MIT Strategic Engineering
Strategic Engineering is the process of architecting and designing complex systems and products in a way that deliberately accounts for future uncertainty and context in order to maximize lifecycle value.
The initial inspiration for this vision of constantly changing and evolving man-made systems came from work that Prof. de Weck did as an aerospace engineer and program manager on the Swiss F/A-18 program in the 1990s. Despite having been designed originally for a reference U.S. Navy mission profile, the aircraft was significantly modified for operations over 30+ years in the Swiss alpine environment. Other countries such as Canada, Australia, Spain, Malaysia and Finland also modified the system for their own needs, using the standard configuration as a starting point.
However, changing a complex system like a military aircraft after its initial design, leads to a complex set of interactions between various subsystems and disciplines such as structures, propulsion, mass properties, software, avionics, manufacturing and so forth. Changes that look simple at first can propagate to cause other - sometimes surprisingly complex- changes, not just in the physical system but also in the organization of projects, the contractual arrangements, and the long term strategic value of the asset.
This animation shows the phenomenon of change propagation for a complex aerospace design project. Yellow squares show proposed changes, Green squares show implemented changes and Red squares show rejected changes occuring over a period of several years. Changes are linked through parent-child and sibling relationships.
See the following paper for more details [the animation shown here is for the 87CR network, credit: Mike Pasqual]:Giffin M., de Weck O., Bounova G., Keller R., Eckert C., Clarkson P.J., "Change Propagation Analysis in Complex Technical Systems," Journal of Mechanical Design, 131 (8), 081010, August 2009 [PDF]
Not just biological systems evolve, man-made ones do too.
The common theme in our research is to design and optimize systems not just for their initial use, but for the long term. Doing so deliberately is what we call Strategic Engineering. The figure below shows our research framework. Individual research areas are shown as boxes and are clickable to obtain more detail.
A new system starts by first understanding its anticipated market, existing and newly emerging technologies that will enable or enhance the system and any existing or future policies and regulations that need to be considered. All these aspects represent various stakeholders that will influence the system.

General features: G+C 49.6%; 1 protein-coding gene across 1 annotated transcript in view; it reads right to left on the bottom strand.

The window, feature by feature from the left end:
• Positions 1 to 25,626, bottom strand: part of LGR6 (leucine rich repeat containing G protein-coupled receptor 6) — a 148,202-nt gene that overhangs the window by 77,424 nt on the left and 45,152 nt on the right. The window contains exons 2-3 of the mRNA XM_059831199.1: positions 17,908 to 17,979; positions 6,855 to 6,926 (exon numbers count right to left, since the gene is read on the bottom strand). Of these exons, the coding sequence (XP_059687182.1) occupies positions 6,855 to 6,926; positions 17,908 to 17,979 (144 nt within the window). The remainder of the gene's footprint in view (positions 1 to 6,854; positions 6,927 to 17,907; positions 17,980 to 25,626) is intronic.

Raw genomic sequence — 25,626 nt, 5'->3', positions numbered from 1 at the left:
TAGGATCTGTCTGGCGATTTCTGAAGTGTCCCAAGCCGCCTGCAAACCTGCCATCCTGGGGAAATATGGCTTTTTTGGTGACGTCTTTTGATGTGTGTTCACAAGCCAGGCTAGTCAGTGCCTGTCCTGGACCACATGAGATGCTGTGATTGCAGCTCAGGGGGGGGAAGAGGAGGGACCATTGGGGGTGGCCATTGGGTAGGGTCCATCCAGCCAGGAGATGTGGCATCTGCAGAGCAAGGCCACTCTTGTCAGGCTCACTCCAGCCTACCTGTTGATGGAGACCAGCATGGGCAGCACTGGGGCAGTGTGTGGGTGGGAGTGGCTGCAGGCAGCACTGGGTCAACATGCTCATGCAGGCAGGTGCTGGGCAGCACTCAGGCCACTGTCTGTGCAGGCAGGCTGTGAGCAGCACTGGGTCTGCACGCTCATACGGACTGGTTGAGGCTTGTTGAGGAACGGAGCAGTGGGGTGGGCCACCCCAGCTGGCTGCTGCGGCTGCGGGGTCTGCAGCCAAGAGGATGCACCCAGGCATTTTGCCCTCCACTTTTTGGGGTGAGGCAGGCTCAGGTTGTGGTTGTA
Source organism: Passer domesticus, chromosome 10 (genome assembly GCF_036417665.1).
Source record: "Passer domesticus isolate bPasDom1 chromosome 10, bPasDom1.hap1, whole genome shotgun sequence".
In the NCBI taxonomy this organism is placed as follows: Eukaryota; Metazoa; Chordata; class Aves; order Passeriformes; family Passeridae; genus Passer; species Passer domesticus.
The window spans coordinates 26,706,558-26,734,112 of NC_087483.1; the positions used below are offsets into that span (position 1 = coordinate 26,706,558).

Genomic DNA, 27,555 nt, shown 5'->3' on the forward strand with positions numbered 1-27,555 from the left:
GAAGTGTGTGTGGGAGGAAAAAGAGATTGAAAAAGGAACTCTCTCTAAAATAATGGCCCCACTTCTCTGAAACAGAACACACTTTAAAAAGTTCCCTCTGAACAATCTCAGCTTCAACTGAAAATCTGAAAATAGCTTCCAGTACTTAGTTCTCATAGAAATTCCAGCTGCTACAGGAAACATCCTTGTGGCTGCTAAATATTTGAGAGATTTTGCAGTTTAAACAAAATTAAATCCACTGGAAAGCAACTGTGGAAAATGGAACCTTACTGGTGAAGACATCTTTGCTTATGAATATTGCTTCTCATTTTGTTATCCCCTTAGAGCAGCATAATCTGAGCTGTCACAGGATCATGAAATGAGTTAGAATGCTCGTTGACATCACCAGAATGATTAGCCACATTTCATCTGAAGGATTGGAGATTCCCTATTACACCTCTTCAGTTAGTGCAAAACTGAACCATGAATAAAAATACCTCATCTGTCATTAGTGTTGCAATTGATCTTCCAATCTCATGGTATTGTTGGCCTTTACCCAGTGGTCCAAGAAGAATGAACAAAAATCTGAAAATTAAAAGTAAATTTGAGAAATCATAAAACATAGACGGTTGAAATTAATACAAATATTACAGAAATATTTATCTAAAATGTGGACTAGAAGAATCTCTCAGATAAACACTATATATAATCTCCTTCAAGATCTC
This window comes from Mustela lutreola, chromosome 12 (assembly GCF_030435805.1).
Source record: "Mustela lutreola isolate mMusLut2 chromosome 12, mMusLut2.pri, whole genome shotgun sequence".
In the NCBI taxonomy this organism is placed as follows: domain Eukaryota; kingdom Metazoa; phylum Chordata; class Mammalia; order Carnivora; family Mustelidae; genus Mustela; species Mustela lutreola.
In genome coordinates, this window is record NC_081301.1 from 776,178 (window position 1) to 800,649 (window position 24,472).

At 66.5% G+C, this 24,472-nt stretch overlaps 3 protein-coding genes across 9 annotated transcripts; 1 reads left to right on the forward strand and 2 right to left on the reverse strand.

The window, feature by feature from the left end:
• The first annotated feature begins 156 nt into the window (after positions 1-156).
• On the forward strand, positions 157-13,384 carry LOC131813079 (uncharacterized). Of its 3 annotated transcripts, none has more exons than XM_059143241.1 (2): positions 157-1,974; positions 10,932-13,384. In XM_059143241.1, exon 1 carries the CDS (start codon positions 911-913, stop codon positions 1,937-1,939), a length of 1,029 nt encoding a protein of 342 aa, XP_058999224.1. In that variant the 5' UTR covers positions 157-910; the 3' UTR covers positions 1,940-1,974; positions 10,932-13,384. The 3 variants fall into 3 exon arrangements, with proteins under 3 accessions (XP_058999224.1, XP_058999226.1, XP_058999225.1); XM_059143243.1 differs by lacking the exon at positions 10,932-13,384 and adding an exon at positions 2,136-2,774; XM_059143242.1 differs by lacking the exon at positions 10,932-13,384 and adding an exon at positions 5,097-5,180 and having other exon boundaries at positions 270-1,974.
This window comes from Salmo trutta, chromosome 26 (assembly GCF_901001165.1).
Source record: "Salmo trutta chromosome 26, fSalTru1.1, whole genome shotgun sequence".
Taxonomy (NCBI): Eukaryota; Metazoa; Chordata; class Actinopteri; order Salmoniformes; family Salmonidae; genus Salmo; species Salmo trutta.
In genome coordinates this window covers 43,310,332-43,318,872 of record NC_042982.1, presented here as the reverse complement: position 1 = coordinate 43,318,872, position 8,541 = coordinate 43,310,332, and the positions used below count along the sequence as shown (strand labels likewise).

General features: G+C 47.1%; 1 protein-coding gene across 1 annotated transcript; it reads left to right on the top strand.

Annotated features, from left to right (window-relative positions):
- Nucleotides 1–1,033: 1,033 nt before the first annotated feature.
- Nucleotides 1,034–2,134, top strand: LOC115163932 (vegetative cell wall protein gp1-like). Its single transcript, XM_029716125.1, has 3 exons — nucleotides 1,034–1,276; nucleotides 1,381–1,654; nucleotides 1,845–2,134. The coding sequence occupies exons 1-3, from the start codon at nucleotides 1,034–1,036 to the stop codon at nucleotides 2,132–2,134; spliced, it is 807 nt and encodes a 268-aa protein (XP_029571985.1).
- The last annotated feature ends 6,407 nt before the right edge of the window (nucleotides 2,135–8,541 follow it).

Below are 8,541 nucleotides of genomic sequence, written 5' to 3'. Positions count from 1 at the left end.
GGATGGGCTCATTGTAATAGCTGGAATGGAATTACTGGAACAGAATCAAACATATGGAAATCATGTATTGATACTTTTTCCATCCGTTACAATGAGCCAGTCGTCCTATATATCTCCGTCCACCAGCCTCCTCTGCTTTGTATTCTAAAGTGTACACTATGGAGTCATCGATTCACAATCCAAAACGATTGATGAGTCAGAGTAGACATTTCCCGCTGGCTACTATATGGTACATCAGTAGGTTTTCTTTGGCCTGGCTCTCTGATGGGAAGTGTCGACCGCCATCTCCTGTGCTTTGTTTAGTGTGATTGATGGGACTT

The first step in Systems Engineering is to carefully consider the Architecture that the system should or could have. This results in an initial choice of concept that needs to be better understood in terms of its anticipated performance, cost and risk profile. This is where Integrated Modeling and Simulation can be very helpful. FInally, we want to "fine tune" the design of the system so that it optimally meets the various objectives and constraints that have been laid out. Ideally, Multidisciplinary Design Optimization will yield an "optimal" design x* at the end of this process.
Looking at the left side of the above graphic, we often find out later, that the true requirements for the system are different than what we originally thought. So x* is no longer optimal at some later time because there was uncertainty in the original requirements. This leads to changes that have to be made to the system. If the changes are done purely as an afterthought (also referred to as "retrofits") it can be very expensive and slow. The temporal dimension of strategic engineering seeks to design desirable Lifecycle Properties of Engineering Systems (such as changeability, flexibility, evolvability ... ) into systems right from the start. This closes the loop back to systems architecture as some potential architectures may have very different lifecycle properties than others.
The right side of the framework contains the spatial dimension of the problem and comes into play when more than a single instance of the system needs to be built. Often more than one variant of the system or product is needed to meet different customer requirements in different markets, different mission profiles and so forth. Effectively creating such variety requires a careful mix of common parts and functions (Design for Commonality) and can also influence the initial choice of platform architecture.
Already existing systems that are being modified and evolved undergo a similar process, though it may be messier than shown here.
Both, Systems on planet Earth and Space Systems can be designed in this way.
Why do we call this approach "Strategic Engineering"?
We call this approach "Strategic Engineering" because - like a general in battle- one should consider not just the immediate objective in front of oneself (e.g. the product or subsystem to be designed or the city to be conquered) but the broader spatial and temporal aspects of the problem. Read an account of the Battle of Morat (1476) to get a sense of what we are talking about. (Note: Morat is about 17 kilometers from Prof. de Weck's hometown of Fribourg in Switzerland and was a crucial battle in the early years of the Swiss Confederation).
Like a general deploying various assets and troops along a spatial area and thinking about the uncertain evolution of an imminent battle and possible anticipatory or reactive moves, engineers and managers should think more strageically about their work. The goal of our research is to make the engineering of complex systems more strategic.